Here's a New York Times op-ed defense of the law's constitutionality by an author of the legislation, Prof. Kris Kobach of the University of Missouri-Kansas City School of Law. His conclusion: "the Arizona law hardly creates a police state. It takes a measured, reasonable step to give Arizona police officers another tool when they come into contact with illegal aliens during their normal law enforcement duties. And it’s very necessary: Arizona is the ground zero of illegal immigration. Phoenix is the hub of human smuggling and the kidnapping capital of America, with more than 240 incidents reported in 2008."
And here's commentary on the op-ed piece by Jonathan Adler in Volokh Conspiracy. Adler notes:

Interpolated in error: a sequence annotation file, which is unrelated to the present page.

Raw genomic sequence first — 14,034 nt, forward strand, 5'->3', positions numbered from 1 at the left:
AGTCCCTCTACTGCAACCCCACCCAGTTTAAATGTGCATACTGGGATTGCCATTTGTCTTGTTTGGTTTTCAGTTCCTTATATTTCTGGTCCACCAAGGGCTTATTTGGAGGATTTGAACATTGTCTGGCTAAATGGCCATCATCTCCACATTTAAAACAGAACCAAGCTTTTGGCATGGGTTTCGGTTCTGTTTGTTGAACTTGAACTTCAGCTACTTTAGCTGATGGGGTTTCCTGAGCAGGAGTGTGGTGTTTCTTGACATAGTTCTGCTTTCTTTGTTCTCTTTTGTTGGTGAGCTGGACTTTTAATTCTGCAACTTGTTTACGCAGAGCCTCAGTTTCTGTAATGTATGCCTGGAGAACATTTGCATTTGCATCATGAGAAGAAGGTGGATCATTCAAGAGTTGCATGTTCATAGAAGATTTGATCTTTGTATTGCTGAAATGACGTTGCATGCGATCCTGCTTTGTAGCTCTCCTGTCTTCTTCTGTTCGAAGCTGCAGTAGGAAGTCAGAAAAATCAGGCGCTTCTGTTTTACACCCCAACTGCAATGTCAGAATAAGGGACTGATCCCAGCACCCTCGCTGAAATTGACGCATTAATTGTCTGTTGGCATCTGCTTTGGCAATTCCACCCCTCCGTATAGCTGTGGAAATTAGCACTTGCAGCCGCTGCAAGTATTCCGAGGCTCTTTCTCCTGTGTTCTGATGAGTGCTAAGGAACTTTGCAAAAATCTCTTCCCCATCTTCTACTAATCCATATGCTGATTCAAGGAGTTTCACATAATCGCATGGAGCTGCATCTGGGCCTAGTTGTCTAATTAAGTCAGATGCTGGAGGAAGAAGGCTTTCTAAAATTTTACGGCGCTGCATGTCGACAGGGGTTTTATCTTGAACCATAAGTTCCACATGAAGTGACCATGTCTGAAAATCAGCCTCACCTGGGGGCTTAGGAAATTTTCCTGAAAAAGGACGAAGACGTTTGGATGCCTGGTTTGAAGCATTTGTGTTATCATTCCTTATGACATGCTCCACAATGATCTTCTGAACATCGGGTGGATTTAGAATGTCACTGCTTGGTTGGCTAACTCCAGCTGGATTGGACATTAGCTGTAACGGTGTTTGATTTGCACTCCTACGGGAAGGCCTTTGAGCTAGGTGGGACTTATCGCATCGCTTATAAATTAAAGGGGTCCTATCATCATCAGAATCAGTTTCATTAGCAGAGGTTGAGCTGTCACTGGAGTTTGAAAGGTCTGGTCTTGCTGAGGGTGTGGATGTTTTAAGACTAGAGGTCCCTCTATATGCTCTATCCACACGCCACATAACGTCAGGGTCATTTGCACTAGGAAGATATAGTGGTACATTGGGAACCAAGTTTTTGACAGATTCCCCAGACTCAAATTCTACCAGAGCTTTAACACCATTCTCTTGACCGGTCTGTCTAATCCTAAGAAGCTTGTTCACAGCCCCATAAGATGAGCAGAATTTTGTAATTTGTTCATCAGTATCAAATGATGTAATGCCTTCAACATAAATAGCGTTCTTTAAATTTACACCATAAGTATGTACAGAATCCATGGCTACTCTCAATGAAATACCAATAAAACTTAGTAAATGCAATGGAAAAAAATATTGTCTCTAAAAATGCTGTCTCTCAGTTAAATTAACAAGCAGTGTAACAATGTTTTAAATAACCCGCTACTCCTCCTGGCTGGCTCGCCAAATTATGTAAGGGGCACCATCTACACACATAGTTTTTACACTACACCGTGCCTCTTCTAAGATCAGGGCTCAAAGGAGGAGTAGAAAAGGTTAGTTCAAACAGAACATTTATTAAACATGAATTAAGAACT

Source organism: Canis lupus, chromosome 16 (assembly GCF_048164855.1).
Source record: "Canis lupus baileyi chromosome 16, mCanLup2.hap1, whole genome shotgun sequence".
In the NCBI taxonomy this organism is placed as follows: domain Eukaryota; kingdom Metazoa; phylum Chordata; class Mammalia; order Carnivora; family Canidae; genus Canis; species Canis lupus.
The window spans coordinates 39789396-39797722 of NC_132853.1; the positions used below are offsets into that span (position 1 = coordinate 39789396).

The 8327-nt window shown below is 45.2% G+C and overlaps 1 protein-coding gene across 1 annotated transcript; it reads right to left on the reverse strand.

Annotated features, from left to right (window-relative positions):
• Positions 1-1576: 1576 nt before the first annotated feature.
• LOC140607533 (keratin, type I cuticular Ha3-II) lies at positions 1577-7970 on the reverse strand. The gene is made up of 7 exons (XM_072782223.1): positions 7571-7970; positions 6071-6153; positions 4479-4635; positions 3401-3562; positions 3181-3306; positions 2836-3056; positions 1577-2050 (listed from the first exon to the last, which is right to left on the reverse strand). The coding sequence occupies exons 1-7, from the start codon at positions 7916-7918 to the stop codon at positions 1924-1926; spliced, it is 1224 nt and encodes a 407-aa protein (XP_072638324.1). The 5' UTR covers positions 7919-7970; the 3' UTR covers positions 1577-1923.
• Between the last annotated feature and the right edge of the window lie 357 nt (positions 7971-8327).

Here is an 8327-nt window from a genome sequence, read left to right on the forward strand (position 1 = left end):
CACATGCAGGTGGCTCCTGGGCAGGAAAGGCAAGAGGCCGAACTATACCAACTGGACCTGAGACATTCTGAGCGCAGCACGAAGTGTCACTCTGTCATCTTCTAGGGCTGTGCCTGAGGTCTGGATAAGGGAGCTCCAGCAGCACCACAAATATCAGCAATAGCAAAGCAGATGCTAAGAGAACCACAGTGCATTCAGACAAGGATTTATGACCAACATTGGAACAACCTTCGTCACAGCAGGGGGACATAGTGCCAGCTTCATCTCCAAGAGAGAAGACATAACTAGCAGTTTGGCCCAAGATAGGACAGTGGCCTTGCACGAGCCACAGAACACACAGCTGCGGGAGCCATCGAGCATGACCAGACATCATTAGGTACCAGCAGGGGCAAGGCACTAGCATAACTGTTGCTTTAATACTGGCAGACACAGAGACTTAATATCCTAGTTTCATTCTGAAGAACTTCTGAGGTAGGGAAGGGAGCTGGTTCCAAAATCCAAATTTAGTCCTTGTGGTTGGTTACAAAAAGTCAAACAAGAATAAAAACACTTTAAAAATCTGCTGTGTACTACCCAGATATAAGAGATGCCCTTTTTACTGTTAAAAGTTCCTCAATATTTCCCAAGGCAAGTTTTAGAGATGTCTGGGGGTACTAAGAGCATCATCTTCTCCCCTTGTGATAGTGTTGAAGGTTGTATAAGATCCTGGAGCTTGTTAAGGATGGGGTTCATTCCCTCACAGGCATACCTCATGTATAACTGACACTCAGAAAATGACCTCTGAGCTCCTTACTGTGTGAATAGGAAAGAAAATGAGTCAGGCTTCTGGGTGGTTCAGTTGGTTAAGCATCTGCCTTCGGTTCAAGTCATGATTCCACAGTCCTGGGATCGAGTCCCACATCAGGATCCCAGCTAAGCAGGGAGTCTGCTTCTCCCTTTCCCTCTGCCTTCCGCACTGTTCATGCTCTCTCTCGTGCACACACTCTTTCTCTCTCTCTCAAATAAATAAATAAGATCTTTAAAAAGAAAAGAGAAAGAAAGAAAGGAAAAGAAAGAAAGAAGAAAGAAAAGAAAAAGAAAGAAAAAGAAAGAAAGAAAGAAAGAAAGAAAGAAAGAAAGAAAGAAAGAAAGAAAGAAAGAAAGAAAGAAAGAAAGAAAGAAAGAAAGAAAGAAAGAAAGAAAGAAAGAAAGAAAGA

Kobach’s op-ed does not discuss all of the law’s provisions. One he omits is a little gem, discussed here, that authorizes private citizen suits to force greater enforcement by Arizona government agencies. Specifically, the provision allows for suits against any government agency that “adopts or implements a policy or practice that limits or restricts the enforcement of federal immigration laws to less than the full extent permitted by federal law.” The use of citizen suits to force more stringent enforcement is common in some areas of the law, such as environmental protection, but that’s hardly a ringing endorsement. In practice, citizen suits often prevent executive agencies from allocating inherently limited resources in line with agency priorities. This is bad enough in an administrative context, but should be deeply worrisome in the context of standard law enforcement. This provision is also different from traditional citizen suit provisions in that it provides for monetary penalties.